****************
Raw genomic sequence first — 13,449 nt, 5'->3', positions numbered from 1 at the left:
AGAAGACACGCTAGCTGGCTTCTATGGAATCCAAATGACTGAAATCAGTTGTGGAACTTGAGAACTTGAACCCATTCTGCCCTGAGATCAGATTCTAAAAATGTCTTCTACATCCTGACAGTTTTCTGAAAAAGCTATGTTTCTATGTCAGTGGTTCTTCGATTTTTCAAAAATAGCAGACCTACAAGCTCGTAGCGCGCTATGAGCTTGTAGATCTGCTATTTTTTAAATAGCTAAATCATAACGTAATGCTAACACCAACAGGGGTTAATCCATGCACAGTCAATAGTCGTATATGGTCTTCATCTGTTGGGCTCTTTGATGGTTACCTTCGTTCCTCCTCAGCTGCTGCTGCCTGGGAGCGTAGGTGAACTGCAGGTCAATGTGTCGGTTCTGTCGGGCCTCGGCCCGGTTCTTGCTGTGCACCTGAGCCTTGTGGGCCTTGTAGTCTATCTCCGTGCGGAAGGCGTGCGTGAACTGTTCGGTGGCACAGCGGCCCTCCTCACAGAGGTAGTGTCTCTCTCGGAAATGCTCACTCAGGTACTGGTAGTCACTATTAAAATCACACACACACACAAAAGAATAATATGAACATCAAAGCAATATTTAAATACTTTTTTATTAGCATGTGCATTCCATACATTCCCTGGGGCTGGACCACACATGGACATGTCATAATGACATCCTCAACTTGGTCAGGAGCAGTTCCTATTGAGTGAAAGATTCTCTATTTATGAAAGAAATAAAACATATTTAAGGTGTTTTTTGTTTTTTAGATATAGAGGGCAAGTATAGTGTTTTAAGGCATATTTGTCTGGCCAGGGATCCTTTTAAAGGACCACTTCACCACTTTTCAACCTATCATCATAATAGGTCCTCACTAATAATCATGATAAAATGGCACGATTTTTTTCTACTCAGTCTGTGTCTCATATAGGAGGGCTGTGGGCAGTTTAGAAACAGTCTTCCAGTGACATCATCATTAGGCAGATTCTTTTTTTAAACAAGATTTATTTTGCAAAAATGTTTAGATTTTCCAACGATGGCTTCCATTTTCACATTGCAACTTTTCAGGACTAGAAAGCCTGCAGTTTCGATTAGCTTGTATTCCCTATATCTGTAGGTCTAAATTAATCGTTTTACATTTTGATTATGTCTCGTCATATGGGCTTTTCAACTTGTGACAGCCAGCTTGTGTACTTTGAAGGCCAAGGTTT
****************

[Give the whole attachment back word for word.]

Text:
Raw genomic sequence first — 13,449 nt, 5'->3', positions numbered from 1 at the left:
AGAAGACACGCTAGCTGGCTTCTATGGAATCCAAATGACTGAAATCAGTTGTGGAACTTGAGAACTTGAACCCATTCTGCCCTGAGATCAGATTCTAAAAATGTCTTCTACATCCTGACAGTTTTCTGAAAAAGCTATGTTTCTATGTCAGTGGTTCTTCGATTTTTCAAAAATAGCAGACCTACAAGCTCGTAGCGCGCTATGAGCTTGTAGATCTGCTATTTTTTAAATAGCTAAATCATAACGTAATGCTAACACCAACAGGGGTTAATCCATGCACAGTCAATAGTCGTATATGGTCTTCATCTGTTGGGCTCTTTGATGGTTACCTTCGTTCCTCCTCAGCTGCTGCTGCCTGGGAGCGTAGGTGAACTGCAGGTCAATGTGTCGGTTCTGTCGGGCCTCGGCCCGGTTCTTGCTGTGCACCTGAGCCTTGTGGGCCTTGTAGTCTATCTCCGTGCGGAAGGCGTGCGTGAACTGTTCGGTGGCACAGCGGCCCTCCTCACAGAGGTAGTGTCTCTCTCGGAAATGCTCACTCAGGTACTGGTAGTCACTATTAAAATCACACACACACACAAAAGAATAATATGAACATCAAAGCAATATTTAAATACTTTTTTATTAGCATGTGCATTCCATACATTCCCTGGGGCTGGACCACACATGGACATGTCATAATGACATCCTCAACTTGGTCAGGAGCAGTTCCTATTGAGTGAAAGATTCTCTATTTATGAAAGAAATAAAACATATTTAAGGTGTTTTTTGTTTTTTAGATATAGAGGGCAAGTATAGTGTTTTAAGGCATATTTGTCTGGCCAGGGATCCTTTTAAAGGACCACTTCACCACTTTTCAACCTATCATCATAATAGGTCCTCACTAATAATCATGATAAAATGGCACGATTTTTTTCTACTCAGTCTGTGTCTCATATAGGAGGGCTGTGGGCAGTTTAGAAACAGTCTTCCAGTGACATCATCATTAGGCAGATTCTTTTTTTAAACAAGATTTATTTTGCAAAAATGTTTAGATTTTCCAACGATGGCTTCCATTTTCACATTGCAACTTTTCAGGACTAGAAAGCCTGCAGTTTCGATTAGCTTGTATTCCCTATATCTGTAGGTCTAAATTAATCGTTTTACATTTTGATTATGTCTCGTCATATGGGCTTTTCAACTTGTGACAGCCAGCTTGTGTACTTTGAAGGCCAAGGTTT